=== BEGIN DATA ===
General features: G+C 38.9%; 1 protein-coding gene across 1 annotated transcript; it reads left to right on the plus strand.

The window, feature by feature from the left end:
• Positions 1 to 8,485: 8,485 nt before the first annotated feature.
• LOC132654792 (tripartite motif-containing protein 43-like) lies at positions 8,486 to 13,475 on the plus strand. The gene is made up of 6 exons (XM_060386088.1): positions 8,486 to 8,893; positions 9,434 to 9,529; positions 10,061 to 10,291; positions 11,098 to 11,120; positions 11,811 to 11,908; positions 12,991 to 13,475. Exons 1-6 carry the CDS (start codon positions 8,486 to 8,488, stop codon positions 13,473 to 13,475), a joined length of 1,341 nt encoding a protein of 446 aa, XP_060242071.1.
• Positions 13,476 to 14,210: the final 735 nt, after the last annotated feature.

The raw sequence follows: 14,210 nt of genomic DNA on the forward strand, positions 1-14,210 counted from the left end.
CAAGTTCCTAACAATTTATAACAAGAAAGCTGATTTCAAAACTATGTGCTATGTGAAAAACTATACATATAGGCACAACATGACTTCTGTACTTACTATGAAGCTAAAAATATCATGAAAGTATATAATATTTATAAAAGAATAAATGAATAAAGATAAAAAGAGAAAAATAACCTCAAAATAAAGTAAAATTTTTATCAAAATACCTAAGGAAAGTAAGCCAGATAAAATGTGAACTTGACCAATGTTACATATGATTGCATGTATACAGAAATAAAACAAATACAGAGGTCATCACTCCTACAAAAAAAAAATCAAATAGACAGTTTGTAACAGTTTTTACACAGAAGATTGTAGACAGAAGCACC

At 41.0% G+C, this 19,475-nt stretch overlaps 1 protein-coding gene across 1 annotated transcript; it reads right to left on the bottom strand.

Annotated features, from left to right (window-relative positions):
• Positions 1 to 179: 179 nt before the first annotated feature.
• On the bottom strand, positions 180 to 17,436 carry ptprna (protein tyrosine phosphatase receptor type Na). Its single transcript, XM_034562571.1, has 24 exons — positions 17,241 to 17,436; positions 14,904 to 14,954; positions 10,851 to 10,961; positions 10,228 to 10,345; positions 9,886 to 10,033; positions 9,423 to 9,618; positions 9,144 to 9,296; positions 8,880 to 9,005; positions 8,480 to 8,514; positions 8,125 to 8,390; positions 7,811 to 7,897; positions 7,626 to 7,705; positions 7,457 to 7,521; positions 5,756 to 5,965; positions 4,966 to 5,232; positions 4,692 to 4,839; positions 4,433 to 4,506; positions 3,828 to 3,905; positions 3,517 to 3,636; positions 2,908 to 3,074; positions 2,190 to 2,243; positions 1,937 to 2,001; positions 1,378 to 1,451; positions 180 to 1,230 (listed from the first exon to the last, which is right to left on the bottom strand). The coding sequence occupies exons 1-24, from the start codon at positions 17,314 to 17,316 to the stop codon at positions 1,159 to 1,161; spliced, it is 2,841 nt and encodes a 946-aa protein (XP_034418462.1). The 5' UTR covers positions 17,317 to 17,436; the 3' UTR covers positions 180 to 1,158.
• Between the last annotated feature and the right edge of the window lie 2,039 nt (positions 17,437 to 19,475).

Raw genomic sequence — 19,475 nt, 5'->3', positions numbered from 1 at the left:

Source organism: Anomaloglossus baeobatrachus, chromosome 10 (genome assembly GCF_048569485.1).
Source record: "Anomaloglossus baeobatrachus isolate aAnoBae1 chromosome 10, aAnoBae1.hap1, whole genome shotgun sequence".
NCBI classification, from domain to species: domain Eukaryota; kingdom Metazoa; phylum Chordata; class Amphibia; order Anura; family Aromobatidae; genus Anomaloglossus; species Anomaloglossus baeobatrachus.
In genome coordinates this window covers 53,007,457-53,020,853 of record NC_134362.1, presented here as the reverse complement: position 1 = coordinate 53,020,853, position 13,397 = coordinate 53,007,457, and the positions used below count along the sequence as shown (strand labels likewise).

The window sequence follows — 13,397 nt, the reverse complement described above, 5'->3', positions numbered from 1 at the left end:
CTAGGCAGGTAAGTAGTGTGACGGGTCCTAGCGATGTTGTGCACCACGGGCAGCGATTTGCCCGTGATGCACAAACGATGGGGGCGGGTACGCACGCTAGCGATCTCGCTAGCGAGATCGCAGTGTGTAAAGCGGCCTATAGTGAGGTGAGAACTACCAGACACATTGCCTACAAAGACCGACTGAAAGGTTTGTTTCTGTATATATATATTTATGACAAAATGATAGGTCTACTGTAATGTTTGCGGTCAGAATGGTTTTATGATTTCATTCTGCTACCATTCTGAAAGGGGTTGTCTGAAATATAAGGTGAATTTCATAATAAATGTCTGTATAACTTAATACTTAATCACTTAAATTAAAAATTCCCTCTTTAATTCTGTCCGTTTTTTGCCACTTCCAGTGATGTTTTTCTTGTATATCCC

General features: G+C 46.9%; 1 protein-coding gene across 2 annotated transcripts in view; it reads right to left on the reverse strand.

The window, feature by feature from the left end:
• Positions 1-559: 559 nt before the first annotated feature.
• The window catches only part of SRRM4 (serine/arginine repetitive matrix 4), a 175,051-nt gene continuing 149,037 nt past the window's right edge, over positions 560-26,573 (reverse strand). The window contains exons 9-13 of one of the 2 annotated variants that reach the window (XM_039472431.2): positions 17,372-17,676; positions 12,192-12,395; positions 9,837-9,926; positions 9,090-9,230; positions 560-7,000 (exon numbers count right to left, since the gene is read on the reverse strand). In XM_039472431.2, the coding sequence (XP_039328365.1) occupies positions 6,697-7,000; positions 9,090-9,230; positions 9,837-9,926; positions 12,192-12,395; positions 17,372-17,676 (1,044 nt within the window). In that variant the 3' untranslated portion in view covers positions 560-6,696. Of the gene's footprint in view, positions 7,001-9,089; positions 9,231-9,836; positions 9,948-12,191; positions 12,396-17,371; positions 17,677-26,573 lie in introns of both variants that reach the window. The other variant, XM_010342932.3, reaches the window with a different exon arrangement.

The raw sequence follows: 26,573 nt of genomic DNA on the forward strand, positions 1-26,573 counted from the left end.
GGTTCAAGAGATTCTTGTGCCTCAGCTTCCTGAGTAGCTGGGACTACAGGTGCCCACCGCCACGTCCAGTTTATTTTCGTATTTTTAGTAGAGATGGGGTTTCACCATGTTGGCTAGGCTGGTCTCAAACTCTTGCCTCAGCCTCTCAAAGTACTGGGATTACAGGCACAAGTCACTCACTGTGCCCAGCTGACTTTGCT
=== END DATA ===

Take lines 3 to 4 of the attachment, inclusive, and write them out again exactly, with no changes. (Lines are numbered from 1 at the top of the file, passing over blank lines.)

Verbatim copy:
• Positions 1 to 8,485: 8,485 nt before the first annotated feature.
• LOC132654792 (tripartite motif-containing protein 43-like) lies at positions 8,486 to 13,475 on the plus strand. The gene is made up of 6 exons (XM_060386088.1): positions 8,486 to 8,893; positions 9,434 to 9,529; positions 10,061 to 10,291; positions 11,098 to 11,120; positions 11,811 to 11,908; positions 12,991 to 13,475. Exons 1-6 carry the CDS (start codon positions 8,486 to 8,488, stop codon positions 13,473 to 13,475), a joined length of 1,341 nt encoding a protein of 446 aa, XP_060242071.1.